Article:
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CD Review

Johannes Brahms

BSO 1701/3
  • Symphony #1, Op. 68 (1876)
  • Symphony #2, Op. 73 (1877)
  • Symphony #3, Op. 90 (1883)
  • Symphony #4, Op. 98 (1885)
Boston Symphony Orchestra/Andris Nelsons
Recorded live
Boston Symphony Orchestra BSO 1701/03 3CDs
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My first Brahms recording was an RCA LP with Erich Leinsdorf conducting this very orchestra. In retrospect, it was hardly a great performance, but the beautiful first movement caught my attention and I played it until the poor thing wore out. Later, I turned to Haitink, then Karajan, and later Bernstein. I never forgot that first encounter with the Boston Symphony, though, and eventually my favorite Brahms symphony recordings became Charles Munch's earlier accounts. They are superior to Leinsdorf in every respect, but the Third was not recorded. Haitink's Concertgebouw accounts run rings around his tepid Boston versions, made during a stint as guest conductor. As such, Nelsons becomes only the second Music Director to record a cycle with the orchestra.

Nelsons obviously works very well with his players. All his projects in Boston have been successful, whether on Deutsche Grammophon or the orchestra's in-house label. That said, he does not eclipse Munch in terms of excitement, nor do the live sonics far surpass the "Living Stereo" efforts for Munch on RCA. He is better than Leinsdorf and Haitink, but this was not a high bar to clear. Again, Munch did not contribute a Third, but Haitink's was especially dull. This cycle is never dull, but it strikes me as a touch cautious and – for all the beautiful playing – too relaxed in places to be fully effective.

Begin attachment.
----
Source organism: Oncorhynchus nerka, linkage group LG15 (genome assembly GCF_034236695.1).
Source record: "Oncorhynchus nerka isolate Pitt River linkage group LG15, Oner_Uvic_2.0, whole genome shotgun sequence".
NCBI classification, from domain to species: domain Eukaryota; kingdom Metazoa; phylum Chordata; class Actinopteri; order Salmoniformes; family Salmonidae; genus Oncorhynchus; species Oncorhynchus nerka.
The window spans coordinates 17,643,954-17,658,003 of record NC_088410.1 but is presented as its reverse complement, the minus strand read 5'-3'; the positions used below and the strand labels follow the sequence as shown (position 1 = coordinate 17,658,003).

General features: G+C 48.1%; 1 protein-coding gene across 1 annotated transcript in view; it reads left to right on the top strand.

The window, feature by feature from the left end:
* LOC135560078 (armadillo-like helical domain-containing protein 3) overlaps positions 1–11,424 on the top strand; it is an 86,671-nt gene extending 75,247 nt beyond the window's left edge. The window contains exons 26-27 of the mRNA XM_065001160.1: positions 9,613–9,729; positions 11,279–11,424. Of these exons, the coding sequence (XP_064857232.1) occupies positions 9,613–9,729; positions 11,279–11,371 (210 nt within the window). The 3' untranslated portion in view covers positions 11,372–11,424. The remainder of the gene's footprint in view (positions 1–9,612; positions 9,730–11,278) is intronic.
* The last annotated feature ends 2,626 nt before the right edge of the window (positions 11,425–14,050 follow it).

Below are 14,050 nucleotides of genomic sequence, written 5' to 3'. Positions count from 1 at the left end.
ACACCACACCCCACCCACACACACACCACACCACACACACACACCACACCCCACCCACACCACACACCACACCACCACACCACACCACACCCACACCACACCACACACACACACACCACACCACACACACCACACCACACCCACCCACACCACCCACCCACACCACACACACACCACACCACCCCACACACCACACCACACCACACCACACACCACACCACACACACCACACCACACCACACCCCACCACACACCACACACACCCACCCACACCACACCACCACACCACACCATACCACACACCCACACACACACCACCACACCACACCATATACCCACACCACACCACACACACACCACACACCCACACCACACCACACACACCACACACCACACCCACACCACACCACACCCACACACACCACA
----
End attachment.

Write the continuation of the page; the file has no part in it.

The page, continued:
For curiosity's sake, I compared Nelsons to Klemperer's classic set with the Philharmonia Orchestra on Warner Classics, which I had not owed for several years until a recent repurchase. This was hardly a case of simply picking my usual favorite. Careful listening showed that Nelsons had the better sound, maybe even the better orchestra. But Klemperer's keen attention to detail, his emphasis on the composer's crucial woodwind writing, and the inexhaustible forward drive all gave the older conductor the edge. And comparisons to Munch with the same orchestra were equally telling, as the Boston Symphony was simply a more excitable bunch on RCA.

This is a beautifully packaged and recorded project given the live conditions and in-house limitations, and one might carp at the comparisons to Music Directors of the past. But this is what a critic does on record; he compares, contrasts, and recommends based on what is available. In the final analysis, this is easily the best complete Brahms cycle from this orchestra, and thus a worthy memento for the ensemble's many fans. It does not, however, have enough individuality or distinction to make it among the top cycles on disc. Whether you need it, then, will ultimately be a matter of personal taste.

Copyright © 2017, Brian Wigman